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In the US, one can find many Korean communities in places such as Los Angeles, New York, Washington DC, and Seattle, among many others. An interesting fact about Korean is that it is one of the top 15 non-English languages that is spoken in every US state. It makes it to number four on our list of Asian American languages spoken.

3. Vietnamese

In third place of Asian American languages spoken, we have Vietnamese, which takes a 2.3% share of the total population or otherwise expressed as 1,571,000 individuals in the US who speak the language. It is most commonly spoken in five states, which include Nebraska, Oklahoma, Texas, Mississippi, and Georgia. 

It is believed that immigration to the US began shortly after the Vietnam War’s end in 1975 and numbers continue to rise. As the national language of Vietnam, it is spoken by 75 million people around the world. Much like Korean, it is considered one of the top 15 non-English languages in every state.

2. Tagalog

Number four on our list of top five Asian American languages spoken within America is Tagalog. This language comprises 2.6% of the total population or roughly estimated at around 1,764,000 people. It is mainly spoken in the state of Nevada by immigrants and former immigrants from the Philippines, who started arriving in the US at the turn of the 19th century. However, it was around 1965 when the biggest immigration wave from the Philippines started when skilled and educated workers began arriving in their thousands.

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It is estimated that there are over four million Filipino Americans in the country who are distributed in the states of Alaska, Arizona, California, Hawaii, Idaho, Montana, Nevada, New Mexico, Washington, Wyoming, and South Dakota. An interesting fact about Tagalog is that it is an Austronesian language but it also borrows quite heavily from English and Spanish. Furthermore, it is one of the official languages of the Philippines and around one-quarter of the population speaks it as a native language.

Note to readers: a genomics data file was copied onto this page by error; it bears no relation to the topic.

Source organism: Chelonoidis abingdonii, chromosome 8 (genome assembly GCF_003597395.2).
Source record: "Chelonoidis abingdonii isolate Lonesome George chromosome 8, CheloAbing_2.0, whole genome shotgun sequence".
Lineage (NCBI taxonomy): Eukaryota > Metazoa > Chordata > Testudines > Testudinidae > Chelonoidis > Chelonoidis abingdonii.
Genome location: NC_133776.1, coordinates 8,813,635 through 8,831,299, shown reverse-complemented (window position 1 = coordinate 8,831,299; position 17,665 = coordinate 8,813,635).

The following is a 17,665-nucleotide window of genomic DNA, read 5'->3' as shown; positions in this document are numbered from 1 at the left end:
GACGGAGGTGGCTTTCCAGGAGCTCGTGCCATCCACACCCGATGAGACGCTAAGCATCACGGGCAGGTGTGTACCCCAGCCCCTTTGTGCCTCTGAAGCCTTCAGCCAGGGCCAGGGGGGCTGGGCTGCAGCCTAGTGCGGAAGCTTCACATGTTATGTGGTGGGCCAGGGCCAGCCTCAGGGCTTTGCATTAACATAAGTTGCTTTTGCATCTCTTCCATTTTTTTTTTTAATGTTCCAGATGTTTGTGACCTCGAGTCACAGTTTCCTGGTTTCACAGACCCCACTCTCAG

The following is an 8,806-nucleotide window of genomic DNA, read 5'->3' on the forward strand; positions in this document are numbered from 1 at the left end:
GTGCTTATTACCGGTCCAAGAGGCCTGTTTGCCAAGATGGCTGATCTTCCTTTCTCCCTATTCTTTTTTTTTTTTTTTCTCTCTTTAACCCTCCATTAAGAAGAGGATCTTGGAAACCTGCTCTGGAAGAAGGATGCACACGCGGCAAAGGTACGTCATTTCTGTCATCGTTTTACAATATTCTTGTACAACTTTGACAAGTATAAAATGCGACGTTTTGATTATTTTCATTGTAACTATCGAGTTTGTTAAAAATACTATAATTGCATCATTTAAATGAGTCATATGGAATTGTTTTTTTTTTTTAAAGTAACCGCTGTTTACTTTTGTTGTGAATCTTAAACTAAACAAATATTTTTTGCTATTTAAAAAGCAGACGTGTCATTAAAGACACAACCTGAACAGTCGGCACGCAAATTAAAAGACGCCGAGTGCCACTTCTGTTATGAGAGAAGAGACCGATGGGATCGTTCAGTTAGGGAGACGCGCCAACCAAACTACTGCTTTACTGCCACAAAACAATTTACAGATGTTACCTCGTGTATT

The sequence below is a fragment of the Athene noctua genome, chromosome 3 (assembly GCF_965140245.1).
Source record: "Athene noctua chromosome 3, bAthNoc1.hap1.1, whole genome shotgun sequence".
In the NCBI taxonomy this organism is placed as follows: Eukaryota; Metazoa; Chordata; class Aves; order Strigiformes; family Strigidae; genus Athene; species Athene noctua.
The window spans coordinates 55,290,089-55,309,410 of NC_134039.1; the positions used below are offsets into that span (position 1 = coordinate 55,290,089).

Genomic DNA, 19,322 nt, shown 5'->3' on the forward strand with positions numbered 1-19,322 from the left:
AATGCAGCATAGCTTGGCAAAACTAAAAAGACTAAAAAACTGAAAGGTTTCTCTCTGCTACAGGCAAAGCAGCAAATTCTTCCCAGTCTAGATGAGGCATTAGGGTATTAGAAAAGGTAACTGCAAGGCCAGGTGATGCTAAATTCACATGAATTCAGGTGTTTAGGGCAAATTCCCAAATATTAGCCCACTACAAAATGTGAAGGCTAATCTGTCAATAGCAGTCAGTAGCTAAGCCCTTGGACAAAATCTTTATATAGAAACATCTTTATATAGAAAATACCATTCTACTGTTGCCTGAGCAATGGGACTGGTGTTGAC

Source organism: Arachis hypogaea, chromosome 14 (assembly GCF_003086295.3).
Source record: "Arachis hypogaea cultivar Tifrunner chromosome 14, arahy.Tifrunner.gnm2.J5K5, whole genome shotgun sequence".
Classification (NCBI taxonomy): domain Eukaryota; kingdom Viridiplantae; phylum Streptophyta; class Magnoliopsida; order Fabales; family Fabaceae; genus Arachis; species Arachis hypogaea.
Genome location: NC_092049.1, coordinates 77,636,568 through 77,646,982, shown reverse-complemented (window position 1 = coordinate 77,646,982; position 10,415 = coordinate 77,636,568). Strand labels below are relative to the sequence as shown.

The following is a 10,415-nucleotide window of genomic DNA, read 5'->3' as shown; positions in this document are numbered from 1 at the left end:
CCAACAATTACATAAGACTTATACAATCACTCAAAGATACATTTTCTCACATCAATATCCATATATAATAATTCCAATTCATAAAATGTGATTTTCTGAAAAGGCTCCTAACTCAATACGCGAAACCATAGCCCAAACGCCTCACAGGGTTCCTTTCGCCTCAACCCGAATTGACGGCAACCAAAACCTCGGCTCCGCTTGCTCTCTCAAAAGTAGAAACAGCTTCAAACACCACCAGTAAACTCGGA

1. Chinese (Mandarin/Cantonese)

And finally, in the first place among the top five Asian American languages spoken we have Chinese, which consists of both Mandarin and Cantonese. Speakers of these languages make up 5.2% of the American population or around 3,495,000 individuals. It is most commonly spoken in 17 states, which include: California, Washington, Oregon, Idaho, Utah, Colorado, Kansas, Missouri, Alabama, New York, Pennsylvania, Virginia, West Virginia, North Carolina, New Jersey, Delaware, and Maryland.

It is believed that the California Gold Rush spurred this group to cross the Pacific Ocean and join the efforts and try their luck at striking gold. The Chinese population continues to rise and it is believed that there are more than five million Chinese Americans all around the US.

Wrapping up

Although they may not be the most spoken languages in the US, the Asian American languages spoken across the country contribute a large portion to the foreign languages spoken in the US, giving the country its great cultural and linguistic diversity. From Hindi and Korean to Vietnamese, Tagalog, and Chinese – these are the top five Asian languages that are spoken in America.